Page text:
Using Hydrolyzed Milk Formula
In a review article of 12 studies up to 2006, there was (i) no evidence to support hydrolyzed formula to replace exclusive breastfeeding, and (2) limited evidence that supported hydrolyzed formula for high risk infants who could not be 100% breastfed. One article that provided such evidence concluded that partially hydrolyzed formula is more effective than standard formula for high risk infants.
In a trial of close to 14,000 mothers, there was no evidence of protective effect of prolonged and exclusive breast feeding on asthma or allergy.
Using Soy Formula
In a review article of 3 studies up to 2006, there was no evidence of reduction in allergies for children fed with soy formula.
Adding Prebiotics to Infant Formula
In a review article covering 13 studies up to 2012, there was limited evidence of prebiotics added to infant formula can prevent eczema, but the authors cautioned that further research is needed prebiotics can be routinely prescribed.
Adding Probiotics to Infant Formula
In two review articles (one of 12 studies up to 2007, the other up to 2008), there was insufficient evidence to recommend adding probiotics to infant feed.
Consumption of Omega 3 and 6
In another review article covering 10 studies up to 2009, there was no evidence for reduced risk of allergic sensitization or a favourable immunological profile.
Impact on Minimizing Eczema Flare-ups for Children already diagnosed with Eczema
In a review article, the conclusion from reviewing 9 studies (up to 2006) was that there was (1) no evidence of benefit to an egg and milk free diet, (2) no evidence of benefit to an elemental or few-foods diet, (3) some benefit to egg-free diet for infants with positive IgE to eggs, with improved eczema.
In a review article covering 11 studies up to 2011, there was no evidence of benefits of supplements in the treatment of eczema. The background of this study was that many patients turned to supplement to avoid steroid treatment, fearing long-term effects. However, there was no evidence for supplements like fish oil, olive oil, corn oil placebo, zinc sulphate, selenium, selenium plus vitamin E, vitamin D, pyridoxine, sea buckthorn seed oil, sea buckthorn pulp oil, hempseed oil, sunflower oil (linoleic acid) and DHA.
1st, I’ve made it a point to look at the studies themselves, rather than articles that refer to studies (so that I minimize the lost in translation effect). I also urge parents who are taking the leap to try a specific diet to ask your doctor and read up on studies, instead of relying on fad posts or personal testimonies.
2nd, I must make it clear that I’m no expert in reading studies, the review articles mentioned were all written by medical professionals. Should any medical professional coming across this post and see any misinterpretation, do point it out to the rest of me.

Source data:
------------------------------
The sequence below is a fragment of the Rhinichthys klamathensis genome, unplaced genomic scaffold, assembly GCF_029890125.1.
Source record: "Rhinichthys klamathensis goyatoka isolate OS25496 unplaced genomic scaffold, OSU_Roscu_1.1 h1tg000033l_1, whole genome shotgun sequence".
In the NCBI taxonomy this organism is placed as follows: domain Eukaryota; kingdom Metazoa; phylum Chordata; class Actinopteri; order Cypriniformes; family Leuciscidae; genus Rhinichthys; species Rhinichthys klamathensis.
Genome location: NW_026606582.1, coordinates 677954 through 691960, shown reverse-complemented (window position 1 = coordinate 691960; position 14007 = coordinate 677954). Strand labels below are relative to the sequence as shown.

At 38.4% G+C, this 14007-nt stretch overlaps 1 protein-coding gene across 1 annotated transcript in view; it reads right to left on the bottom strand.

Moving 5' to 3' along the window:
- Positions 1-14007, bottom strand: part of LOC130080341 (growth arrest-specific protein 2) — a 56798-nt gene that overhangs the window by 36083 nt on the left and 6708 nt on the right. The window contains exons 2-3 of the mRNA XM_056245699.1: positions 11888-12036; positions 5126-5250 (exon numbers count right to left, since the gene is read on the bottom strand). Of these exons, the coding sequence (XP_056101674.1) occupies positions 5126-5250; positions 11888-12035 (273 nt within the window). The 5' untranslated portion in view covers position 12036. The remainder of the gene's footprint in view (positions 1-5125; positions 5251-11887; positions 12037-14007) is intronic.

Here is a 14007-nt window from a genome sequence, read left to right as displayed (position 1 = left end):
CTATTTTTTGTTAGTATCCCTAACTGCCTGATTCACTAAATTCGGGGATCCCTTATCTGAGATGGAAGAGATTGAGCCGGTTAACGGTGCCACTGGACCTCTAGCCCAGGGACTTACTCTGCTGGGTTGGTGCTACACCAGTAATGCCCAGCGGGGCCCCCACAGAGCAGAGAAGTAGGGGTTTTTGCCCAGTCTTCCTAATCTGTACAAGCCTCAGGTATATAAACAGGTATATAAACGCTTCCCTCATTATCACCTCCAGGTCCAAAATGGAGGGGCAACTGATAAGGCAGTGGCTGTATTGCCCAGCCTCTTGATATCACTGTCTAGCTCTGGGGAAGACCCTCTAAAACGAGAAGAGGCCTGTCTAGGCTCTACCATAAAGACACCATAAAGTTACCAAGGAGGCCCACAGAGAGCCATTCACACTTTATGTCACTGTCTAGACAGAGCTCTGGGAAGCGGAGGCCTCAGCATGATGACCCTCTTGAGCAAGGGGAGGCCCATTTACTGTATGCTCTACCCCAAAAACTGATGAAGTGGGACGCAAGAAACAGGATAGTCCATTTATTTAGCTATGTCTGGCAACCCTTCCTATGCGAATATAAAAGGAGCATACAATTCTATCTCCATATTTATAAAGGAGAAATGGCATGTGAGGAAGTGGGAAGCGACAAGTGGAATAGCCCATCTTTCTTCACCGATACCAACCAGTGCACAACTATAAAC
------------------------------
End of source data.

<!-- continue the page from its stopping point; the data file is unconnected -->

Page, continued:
3rd, after this investigation, the following seem to be actionable take-away that we parents can ask our doctors on and decide if we should apply them:
1. Consider Probiotics
2. Not to introduce solids before 6 months’ old, and check with doc on timing for other more common food allergens
3. If you can’t breastfeed exclusively, consider partially hydrolysed milk formula
Readers of this blog will know that I’m 100 percent focused on eczema, so why this post on Allergy and to tackle Myths! I came across an article ‘Eight Myths from the Food Allergy Clinic’ written by St Thomas Hospital and Kings College Hospital, London, UK and got very interested because I do think these myths are very common! My detective side got the better of me and I did a research and found many more – but I’m just highlighting to you those more applicable for parents with eczema children, so here you go!
MarcieMom Allergy Myth Number 1 – During the skin prick test, if the wheal is larger, it means that the allergen can cause a more severe allergic reaction
In reality: Should the wheal exceeds a certain size (usually 3-4 millimeter), then it can be considered as a positive reaction to the allergen. BUT a larger size wheal does not mean in reality, the child will show a more severe reaction versus another with a smaller wheal.
MarcieMom Allergy Myth Number 2 – Previous allergic reactions predicts the severity of future ones
In reality: As the conditions that were present in a previous allergic reaction would defer from the future one, parents should not assume that a child will react in the same way to the allergen every time. Factors include the amount, state (raw versus cooked), existing health conditions at the time of allergic reaction. Parents should however note that should a child had a previous anaphylactic reaction, the likelihood of the same allergen triggering a severe allergic reaction is more likely.